The panelists presented unique perspectives on pro bono work and discussed how each of their organizations provides services in a slightly different manner. Phil Mohr (JD '91), deputy director of CVLS, began the discussion with insight into the various ways legal aid organizations are organized. CVLS, for example, largely relies on volunteer attorneys to represent clients, as they only have seven or so staff attorneys in the office. Mara Block, the pro bono project staff attorney from LAF, explained that LAF is a large office that serves its clients mostly through staff attorneys. Samira Nazem, staff attorney and pro bono coordinator at LCBH, explained that LCBH focuses solely on housing and engages in broader advocacy and lobbying than other legal aid organizations because they do not rely on traditional legal aid grants for funding.
In addition to explaining the ins and outs of a legal aid organization, the panel speakers emphasized the need for pro bono attorneys and law students to sustain their legal aid efforts. Grace Newgard, staff attorney and director of the pro bono program at the Legal Aid Society of Metropolitan Family Services, relayed a few shocking statistics about Chicago and the increasing access to justice problem. Despite the dedication of these legal aid attorneys and their organizations, the number of low-income Chicago residents in need of affordable legal services far outweighs the availability of said services. The panel was unanimous in saying that volunteers, both attorneys and law students, were an integral part of bridging this gap and aiding in increased access to justice for all individuals.
Each of the organizations represented at the panel encouraged law students of all class levels to volunteer, apply for internships, and/or coordinate externships and talked about how pro bono can help law students hone their legal skills while helping others in need.
In mid-November, DePaul law students and the Pro Bono Community Service Initiative (PBCSI) joined nearly 1,000 other regional volunteers to serve approximately 600 of Chicago’s homeless at the St. Vincent de Paul Center’s Homeless Outreach Luncheon in Lincoln Park. The service day was one of PBCSI’s monthly Donate-A-Day community service projects for law students. College of Law Chaplain Tom Judge and other DePaul Loop Campus students also participated.
Volunteers were busy with a range of duties, some working worked at various stations to distribute items such as winter clothing, shoes and backpacks to the guests. Some of the stations also provided free dental, legal, podiatry and manicure services. Other volunteers accompanied the guests to each station, held their chosen items, and ate Thanksgiving lunch with them.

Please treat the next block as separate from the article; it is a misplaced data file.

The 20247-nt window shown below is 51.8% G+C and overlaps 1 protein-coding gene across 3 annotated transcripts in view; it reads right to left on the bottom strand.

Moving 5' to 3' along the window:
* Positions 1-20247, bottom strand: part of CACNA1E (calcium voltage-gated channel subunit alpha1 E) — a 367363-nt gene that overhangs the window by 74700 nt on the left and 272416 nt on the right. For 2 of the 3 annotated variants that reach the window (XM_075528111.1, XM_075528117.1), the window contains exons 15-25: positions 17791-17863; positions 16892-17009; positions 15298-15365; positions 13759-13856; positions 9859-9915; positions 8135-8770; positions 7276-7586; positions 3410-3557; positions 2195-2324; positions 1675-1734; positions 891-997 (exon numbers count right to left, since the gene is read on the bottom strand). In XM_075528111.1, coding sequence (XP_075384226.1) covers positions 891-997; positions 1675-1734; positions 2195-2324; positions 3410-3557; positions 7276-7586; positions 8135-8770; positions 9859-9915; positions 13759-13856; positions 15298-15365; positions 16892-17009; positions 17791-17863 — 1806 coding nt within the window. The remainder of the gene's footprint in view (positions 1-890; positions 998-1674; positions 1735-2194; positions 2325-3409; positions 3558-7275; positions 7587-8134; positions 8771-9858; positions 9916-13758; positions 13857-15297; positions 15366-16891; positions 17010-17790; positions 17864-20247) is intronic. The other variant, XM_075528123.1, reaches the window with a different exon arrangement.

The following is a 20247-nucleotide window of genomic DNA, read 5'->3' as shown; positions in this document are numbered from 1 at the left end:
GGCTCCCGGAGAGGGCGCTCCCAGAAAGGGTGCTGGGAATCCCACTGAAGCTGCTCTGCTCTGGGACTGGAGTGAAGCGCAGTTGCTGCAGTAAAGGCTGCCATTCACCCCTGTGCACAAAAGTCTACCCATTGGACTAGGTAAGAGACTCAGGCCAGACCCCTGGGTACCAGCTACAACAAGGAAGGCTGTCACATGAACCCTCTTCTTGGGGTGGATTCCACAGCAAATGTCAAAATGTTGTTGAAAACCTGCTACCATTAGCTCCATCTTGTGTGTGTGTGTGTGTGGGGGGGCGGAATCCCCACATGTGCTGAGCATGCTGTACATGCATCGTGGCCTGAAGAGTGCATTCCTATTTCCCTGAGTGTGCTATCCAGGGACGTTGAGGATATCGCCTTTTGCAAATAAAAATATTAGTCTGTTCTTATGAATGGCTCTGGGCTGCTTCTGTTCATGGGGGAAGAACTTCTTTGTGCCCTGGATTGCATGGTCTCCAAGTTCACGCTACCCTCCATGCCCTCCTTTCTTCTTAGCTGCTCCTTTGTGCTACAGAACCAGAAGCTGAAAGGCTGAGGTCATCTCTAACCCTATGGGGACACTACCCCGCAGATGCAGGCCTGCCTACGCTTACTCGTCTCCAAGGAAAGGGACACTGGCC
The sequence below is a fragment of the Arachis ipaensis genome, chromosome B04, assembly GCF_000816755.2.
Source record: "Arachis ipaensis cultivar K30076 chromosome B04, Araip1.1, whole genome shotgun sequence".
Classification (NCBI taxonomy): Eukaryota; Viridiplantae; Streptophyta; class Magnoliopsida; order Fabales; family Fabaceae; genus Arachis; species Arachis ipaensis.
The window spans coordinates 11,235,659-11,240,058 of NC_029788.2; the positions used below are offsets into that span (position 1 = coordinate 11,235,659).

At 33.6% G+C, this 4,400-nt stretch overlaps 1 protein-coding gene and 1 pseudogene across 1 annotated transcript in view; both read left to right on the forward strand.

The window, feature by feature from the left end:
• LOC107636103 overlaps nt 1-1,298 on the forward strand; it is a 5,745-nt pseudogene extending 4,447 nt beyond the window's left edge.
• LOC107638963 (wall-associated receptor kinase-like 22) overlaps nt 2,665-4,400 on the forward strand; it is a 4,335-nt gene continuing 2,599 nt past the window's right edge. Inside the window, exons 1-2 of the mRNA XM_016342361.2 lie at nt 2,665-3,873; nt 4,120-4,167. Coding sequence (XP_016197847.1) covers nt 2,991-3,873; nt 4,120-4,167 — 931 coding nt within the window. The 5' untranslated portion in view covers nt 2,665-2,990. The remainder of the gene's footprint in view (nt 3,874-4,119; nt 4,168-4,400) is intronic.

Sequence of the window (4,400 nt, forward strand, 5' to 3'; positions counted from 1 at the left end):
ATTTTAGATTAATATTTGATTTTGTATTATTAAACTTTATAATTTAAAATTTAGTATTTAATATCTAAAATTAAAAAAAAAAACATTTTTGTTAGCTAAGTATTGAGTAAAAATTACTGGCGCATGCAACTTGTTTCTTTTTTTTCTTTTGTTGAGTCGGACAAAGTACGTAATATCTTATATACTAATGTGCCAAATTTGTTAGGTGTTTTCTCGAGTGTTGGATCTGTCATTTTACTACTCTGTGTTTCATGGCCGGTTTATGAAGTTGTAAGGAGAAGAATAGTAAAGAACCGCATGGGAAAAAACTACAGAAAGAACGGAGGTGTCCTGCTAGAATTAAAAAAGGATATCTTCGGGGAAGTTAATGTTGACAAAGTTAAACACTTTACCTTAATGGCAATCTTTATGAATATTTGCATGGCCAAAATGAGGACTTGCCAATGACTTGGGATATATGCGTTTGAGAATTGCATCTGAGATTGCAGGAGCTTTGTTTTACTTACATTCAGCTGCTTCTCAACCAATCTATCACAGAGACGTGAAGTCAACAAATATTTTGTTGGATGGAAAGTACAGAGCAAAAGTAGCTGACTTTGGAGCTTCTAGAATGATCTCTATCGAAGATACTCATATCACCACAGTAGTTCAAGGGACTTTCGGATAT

Desalina Williams, one of PBCSI’s student coordinators and a volunteer at the Homeless Outreach Luncheon, shared her thoughts about the volunteer day:
"The luncheon was a very unique experience that I greatly enjoyed. I accompanied a veteran who waited outside, in line, for two hours before entering the center. When I met him, he immediately talked about retrieving a coat and a backpack. Before reaching these stations, we collected toiletries, eye glasses, scarves, gloves, hats, sleeping bags and blankets at other stations. As each item dropped into the bag, he became happier and happier. However, once we got to the coat his eyes just lit up. Unfortunately, the center ran out of backpacks before we reached the backpack station. Instead of expressing disappointment or anger, he told me that ‘the day was a successful day.’ He was so happy about the coat and the other items that leaving without a backpack did not ruin his mood (even though he'd come for a backpack). He insisted that he received more than he ever thought he would receive. After receiving more compliments on his coat, he left the center with a smile.
As I finished the day, the main thought that ran through my mind was his smile when he wore his coat for the first time. Thinking about that moment made me smile to myself because he was right: the day was a successful day."
For more information about PBCSI or its monthly Donate-A-Day service projects, please contact PBCSI Director, Cheryl Price at email@example.com.
Xavier McElrath-Bey has a remarkable story to tell. Imprisoned for first degree murder at age 13, he's now in his 30s with a master's degree and is working to make the world a better place.
On Friday, November 1, 2013, the Schiller DuCanto & Fleck Family Law Center will welcome McElrath-Bey to talk about his traumatic childhood experiences in foster care, in a gang and in being institutionally raised, all of which give him insight into the challenges many youth today face. McElrath-Bey's message is hopeful, emphasizing how we can help make a positive difference in the lives of at-risk youth.
The event is scheduled from 1:30 to 3 p.m. at DePaul University College of Law, 25 E. Jackson Blvd., Lewis Room 242. Tickets are $100; proceeds support the center's public service work in juvenile justice and child abuse and neglect.
To register or for more information about the event, visit https://alumni.depaul.edu/FREvents/ExtEventDetail.aspx?event_id=1861.
On Wednesday, October 9, 2013, the Center for Public Interest Law (CPIL), the Public Interest Law Association (PILA) and Law Career Services (LCS) hosted a lunchtime information session on how to find a summer public interest law job and secure funding. During the presentation, Elizabeth Boe, assistant director of recruiting, LCS, Shaye Loughlin, CPIL director and Robin Wagner, a third year student and PILA president offered advice to students seeking summer internships with public interest organizations.